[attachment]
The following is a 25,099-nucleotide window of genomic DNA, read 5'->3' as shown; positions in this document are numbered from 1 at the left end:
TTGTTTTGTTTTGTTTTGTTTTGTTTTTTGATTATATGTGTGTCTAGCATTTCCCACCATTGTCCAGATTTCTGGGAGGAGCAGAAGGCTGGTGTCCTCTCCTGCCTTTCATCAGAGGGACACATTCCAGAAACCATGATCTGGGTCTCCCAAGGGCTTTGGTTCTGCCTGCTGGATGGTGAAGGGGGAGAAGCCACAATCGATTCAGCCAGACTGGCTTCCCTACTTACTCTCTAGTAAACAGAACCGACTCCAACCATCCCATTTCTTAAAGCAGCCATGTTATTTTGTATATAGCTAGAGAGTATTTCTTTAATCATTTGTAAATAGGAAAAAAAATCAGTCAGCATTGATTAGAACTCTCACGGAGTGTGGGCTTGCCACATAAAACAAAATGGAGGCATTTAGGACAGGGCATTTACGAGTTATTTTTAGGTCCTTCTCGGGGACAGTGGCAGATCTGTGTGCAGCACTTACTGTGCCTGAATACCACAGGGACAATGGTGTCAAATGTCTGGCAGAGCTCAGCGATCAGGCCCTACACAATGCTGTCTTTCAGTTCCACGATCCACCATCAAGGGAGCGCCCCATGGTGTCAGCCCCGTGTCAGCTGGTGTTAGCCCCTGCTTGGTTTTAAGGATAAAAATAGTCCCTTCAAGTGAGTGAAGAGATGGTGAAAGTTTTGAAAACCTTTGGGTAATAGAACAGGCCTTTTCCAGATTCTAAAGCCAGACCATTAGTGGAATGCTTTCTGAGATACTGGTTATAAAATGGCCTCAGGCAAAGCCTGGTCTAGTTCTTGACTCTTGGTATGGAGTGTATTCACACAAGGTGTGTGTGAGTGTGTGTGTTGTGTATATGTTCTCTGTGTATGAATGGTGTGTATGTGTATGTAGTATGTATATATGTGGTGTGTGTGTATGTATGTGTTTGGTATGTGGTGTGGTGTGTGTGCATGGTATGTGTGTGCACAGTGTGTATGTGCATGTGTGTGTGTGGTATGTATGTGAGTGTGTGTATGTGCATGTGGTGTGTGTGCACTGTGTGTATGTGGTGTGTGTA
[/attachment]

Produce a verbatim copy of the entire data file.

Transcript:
The following is a 25,099-nucleotide window of genomic DNA, read 5'->3' as shown; positions in this document are numbered from 1 at the left end:
TTGTTTTGTTTTGTTTTGTTTTGTTTTTTGATTATATGTGTGTCTAGCATTTCCCACCATTGTCCAGATTTCTGGGAGGAGCAGAAGGCTGGTGTCCTCTCCTGCCTTTCATCAGAGGGACACATTCCAGAAACCATGATCTGGGTCTCCCAAGGGCTTTGGTTCTGCCTGCTGGATGGTGAAGGGGGAGAAGCCACAATCGATTCAGCCAGACTGGCTTCCCTACTTACTCTCTAGTAAACAGAACCGACTCCAACCATCCCATTTCTTAAAGCAGCCATGTTATTTTGTATATAGCTAGAGAGTATTTCTTTAATCATTTGTAAATAGGAAAAAAAATCAGTCAGCATTGATTAGAACTCTCACGGAGTGTGGGCTTGCCACATAAAACAAAATGGAGGCATTTAGGACAGGGCATTTACGAGTTATTTTTAGGTCCTTCTCGGGGACAGTGGCAGATCTGTGTGCAGCACTTACTGTGCCTGAATACCACAGGGACAATGGTGTCAAATGTCTGGCAGAGCTCAGCGATCAGGCCCTACACAATGCTGTCTTTCAGTTCCACGATCCACCATCAAGGGAGCGCCCCATGGTGTCAGCCCCGTGTCAGCTGGTGTTAGCCCCTGCTTGGTTTTAAGGATAAAAATAGTCCCTTCAAGTGAGTGAAGAGATGGTGAAAGTTTTGAAAACCTTTGGGTAATAGAACAGGCCTTTTCCAGATTCTAAAGCCAGACCATTAGTGGAATGCTTTCTGAGATACTGGTTATAAAATGGCCTCAGGCAAAGCCTGGTCTAGTTCTTGACTCTTGGTATGGAGTGTATTCACACAAGGTGTGTGTGAGTGTGTGTGTTGTGTATATGTTCTCTGTGTATGAATGGTGTGTATGTGTATGTAGTATGTATATATGTGGTGTGTGTGTATGTATGTGTTTGGTATGTGGTGTGGTGTGTGTGCATGGTATGTGTGTGCACAGTGTGTATGTGCATGTGTGTGTGTGGTATGTATGTGAGTGTGTGTATGTGCATGTGGTGTGTGTGCACTGTGTGTATGTGGTGTGTGTA